Pro-democracy protesters demand referendum on Taiwan independence

Pro-democracy protesters demand referendum on Taiwan independence 

Taiwan pro-independence protesters, hold placards and shout slogans during a protest in Taipei, Taiwan, Oct. 20, 2018. EPA-EFE/RITCHIE B. TONGO

Taipei, Oct 20 (efe-epa).- Tens of thousands of protesters descended on the Taiwanese capital Saturday calling for an independence referendum, despite threats from China, which claims sovereignty over the island.

According to organizers, around 80,000 people took part in a rally in central Taipei, backed by the pro-independence Formosa Alliance, which favors a full secessionist vote and also wants the government to change the country’s name from the Republic of China to Taiwan, an issue that has strained relations with mainland China.

“Say No to China, Say Yes to Taiwan,” was one of the slogans emblazoned on the thousands of placards held aloft by demonstrators in the capital.

Taiwan has been governed separately from China since the end of the civil war in 1949, but Beijing officials have consistently claimed the island is part of the PRC and uses its diplomatic clout to limit Taipei’s influence on the global stage.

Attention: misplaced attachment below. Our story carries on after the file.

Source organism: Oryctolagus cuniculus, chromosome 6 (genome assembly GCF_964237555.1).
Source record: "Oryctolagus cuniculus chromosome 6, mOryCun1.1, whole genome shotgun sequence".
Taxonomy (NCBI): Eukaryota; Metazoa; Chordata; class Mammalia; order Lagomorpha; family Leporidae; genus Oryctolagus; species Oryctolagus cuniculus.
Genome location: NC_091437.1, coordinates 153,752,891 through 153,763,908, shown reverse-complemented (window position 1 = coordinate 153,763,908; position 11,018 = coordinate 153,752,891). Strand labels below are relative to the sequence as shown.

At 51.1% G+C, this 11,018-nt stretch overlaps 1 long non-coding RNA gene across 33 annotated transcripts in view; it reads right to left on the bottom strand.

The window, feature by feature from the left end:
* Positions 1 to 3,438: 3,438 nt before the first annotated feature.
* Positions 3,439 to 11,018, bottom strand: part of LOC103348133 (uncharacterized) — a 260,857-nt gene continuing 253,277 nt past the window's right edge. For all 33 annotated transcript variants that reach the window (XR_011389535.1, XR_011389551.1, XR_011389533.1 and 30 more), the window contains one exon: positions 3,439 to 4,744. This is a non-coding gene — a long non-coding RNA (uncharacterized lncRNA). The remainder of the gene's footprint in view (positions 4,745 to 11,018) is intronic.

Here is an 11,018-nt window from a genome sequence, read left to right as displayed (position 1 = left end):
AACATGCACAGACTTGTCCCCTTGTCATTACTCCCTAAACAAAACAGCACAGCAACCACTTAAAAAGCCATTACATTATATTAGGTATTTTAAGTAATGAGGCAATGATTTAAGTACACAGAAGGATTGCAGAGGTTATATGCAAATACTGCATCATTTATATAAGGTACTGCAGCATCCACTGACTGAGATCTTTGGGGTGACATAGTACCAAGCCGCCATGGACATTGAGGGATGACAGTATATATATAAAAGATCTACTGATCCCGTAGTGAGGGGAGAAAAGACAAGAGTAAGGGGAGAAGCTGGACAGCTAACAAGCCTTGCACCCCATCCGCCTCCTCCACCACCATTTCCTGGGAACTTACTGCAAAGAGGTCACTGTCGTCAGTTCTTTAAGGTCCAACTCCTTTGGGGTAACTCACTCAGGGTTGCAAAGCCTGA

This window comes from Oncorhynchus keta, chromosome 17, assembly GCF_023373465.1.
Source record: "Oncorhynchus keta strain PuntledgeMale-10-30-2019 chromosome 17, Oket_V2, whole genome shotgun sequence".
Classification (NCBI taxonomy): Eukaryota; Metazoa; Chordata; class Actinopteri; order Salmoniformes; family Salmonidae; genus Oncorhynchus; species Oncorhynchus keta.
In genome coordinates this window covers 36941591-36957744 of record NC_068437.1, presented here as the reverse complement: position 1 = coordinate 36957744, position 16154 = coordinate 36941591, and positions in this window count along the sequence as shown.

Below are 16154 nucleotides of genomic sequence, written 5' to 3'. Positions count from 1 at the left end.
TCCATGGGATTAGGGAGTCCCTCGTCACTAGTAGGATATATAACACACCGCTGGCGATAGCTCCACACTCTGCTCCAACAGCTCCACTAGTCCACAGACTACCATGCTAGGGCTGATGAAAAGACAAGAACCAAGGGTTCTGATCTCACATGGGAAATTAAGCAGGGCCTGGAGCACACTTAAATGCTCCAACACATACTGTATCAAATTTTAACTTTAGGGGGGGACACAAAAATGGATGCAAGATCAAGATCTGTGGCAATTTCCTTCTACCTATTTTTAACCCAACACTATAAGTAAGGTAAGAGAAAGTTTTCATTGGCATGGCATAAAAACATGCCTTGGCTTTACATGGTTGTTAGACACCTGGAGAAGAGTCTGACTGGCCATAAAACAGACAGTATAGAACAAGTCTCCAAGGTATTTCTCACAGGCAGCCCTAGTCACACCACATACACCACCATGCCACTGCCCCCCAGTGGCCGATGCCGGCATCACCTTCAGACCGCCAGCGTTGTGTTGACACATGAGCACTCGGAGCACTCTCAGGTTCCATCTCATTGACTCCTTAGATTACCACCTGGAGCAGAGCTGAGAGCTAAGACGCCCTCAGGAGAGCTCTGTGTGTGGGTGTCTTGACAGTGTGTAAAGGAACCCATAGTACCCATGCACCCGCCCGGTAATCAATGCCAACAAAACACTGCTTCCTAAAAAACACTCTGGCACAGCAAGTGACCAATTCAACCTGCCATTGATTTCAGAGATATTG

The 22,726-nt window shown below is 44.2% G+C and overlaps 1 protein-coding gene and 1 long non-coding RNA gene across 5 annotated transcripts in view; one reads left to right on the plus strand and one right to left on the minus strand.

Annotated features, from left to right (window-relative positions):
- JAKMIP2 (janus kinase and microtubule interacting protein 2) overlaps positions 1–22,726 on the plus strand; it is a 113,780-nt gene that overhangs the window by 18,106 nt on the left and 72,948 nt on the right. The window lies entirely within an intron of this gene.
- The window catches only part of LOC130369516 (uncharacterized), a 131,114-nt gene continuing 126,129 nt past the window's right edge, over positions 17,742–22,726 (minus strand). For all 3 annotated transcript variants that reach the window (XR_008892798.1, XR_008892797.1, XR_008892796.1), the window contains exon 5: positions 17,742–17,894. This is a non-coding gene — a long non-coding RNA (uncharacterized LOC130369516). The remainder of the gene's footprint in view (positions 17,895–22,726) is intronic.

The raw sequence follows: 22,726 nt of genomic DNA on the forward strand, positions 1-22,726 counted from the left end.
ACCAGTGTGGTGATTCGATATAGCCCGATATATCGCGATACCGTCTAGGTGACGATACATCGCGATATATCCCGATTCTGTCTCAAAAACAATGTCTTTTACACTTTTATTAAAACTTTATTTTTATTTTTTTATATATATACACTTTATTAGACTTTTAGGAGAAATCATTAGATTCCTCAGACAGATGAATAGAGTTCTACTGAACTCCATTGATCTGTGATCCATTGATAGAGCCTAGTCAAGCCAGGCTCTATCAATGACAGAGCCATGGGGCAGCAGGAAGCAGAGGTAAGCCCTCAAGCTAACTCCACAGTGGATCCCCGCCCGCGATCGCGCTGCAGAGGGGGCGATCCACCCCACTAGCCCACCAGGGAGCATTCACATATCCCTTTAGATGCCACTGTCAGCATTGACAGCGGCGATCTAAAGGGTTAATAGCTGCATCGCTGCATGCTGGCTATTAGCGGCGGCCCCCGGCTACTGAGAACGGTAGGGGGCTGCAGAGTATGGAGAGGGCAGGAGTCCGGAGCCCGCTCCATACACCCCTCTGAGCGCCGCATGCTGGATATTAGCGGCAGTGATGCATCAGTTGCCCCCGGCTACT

Beijing has also repeatedly warned it would take reactionary measures against Taiwan should it declare full independence, something it has never officially done.

The Formosa Alliance, which is backed by former Taiwanese presidents Lee Teng-hui and Chen Shui-bian, seeks to the pressure the current Democratic Progressive Party government to harden its stance against diplomatic and military hostility from China and change the constitution to remove Beijing’s sway over the island state.

But President Tsai Ing-wen, leader of the pro-democracy DPP, has erred on the side of caution, opting instead to maintain status quo.

A government-sponsored separate rally also got underway in the southern city of Kaohsiung, where protesters marched against China’s annexation of Taiwan but fell short of advocating for a full independence vote.

According to a survey carried out by the Taiwan Public Opinion Foundation in September, around 36.2 percent of the island’s population support full independence, while 23.2 percent preferred status quo and 26.1 percent wanted integration with China, while some 14.6 percent were not sure.